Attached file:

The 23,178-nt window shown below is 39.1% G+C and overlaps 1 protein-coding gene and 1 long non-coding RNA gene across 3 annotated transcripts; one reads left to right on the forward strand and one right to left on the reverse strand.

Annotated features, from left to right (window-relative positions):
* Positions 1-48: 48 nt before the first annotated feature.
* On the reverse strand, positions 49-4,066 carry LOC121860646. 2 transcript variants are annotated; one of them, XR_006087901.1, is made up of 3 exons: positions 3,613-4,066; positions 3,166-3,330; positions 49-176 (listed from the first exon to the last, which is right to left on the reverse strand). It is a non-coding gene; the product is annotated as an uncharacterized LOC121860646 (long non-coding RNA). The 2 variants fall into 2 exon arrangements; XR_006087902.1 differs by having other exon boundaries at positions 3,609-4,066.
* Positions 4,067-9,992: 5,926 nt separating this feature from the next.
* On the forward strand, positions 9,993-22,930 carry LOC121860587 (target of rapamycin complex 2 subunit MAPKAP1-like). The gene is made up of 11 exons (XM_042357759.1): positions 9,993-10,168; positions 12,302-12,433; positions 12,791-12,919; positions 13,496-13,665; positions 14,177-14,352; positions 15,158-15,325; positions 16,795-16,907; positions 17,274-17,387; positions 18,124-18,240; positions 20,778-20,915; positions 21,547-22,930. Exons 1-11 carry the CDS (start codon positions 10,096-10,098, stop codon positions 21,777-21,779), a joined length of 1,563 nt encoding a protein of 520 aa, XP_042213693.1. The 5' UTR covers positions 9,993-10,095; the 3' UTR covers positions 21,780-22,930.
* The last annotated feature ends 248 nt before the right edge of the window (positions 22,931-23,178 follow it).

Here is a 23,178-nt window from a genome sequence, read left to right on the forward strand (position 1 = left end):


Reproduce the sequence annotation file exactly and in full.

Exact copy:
The 23,178-nt window shown below is 39.1% G+C and overlaps 1 protein-coding gene and 1 long non-coding RNA gene across 3 annotated transcripts; one reads left to right on the forward strand and one right to left on the reverse strand.

Annotated features, from left to right (window-relative positions):
* Positions 1-48: 48 nt before the first annotated feature.
* On the reverse strand, positions 49-4,066 carry LOC121860646. 2 transcript variants are annotated; one of them, XR_006087901.1, is made up of 3 exons: positions 3,613-4,066; positions 3,166-3,330; positions 49-176 (listed from the first exon to the last, which is right to left on the reverse strand). It is a non-coding gene; the product is annotated as an uncharacterized LOC121860646 (long non-coding RNA). The 2 variants fall into 2 exon arrangements; XR_006087902.1 differs by having other exon boundaries at positions 3,609-4,066.
* Positions 4,067-9,992: 5,926 nt separating this feature from the next.
* On the forward strand, positions 9,993-22,930 carry LOC121860587 (target of rapamycin complex 2 subunit MAPKAP1-like). The gene is made up of 11 exons (XM_042357759.1): positions 9,993-10,168; positions 12,302-12,433; positions 12,791-12,919; positions 13,496-13,665; positions 14,177-14,352; positions 15,158-15,325; positions 16,795-16,907; positions 17,274-17,387; positions 18,124-18,240; positions 20,778-20,915; positions 21,547-22,930. Exons 1-11 carry the CDS (start codon positions 10,096-10,098, stop codon positions 21,777-21,779), a joined length of 1,563 nt encoding a protein of 520 aa, XP_042213693.1. The 5' UTR covers positions 9,993-10,095; the 3' UTR covers positions 21,780-22,930.
* The last annotated feature ends 248 nt before the right edge of the window (positions 22,931-23,178 follow it).

Here is a 23,178-nt window from a genome sequence, read left to right on the forward strand (position 1 = left end):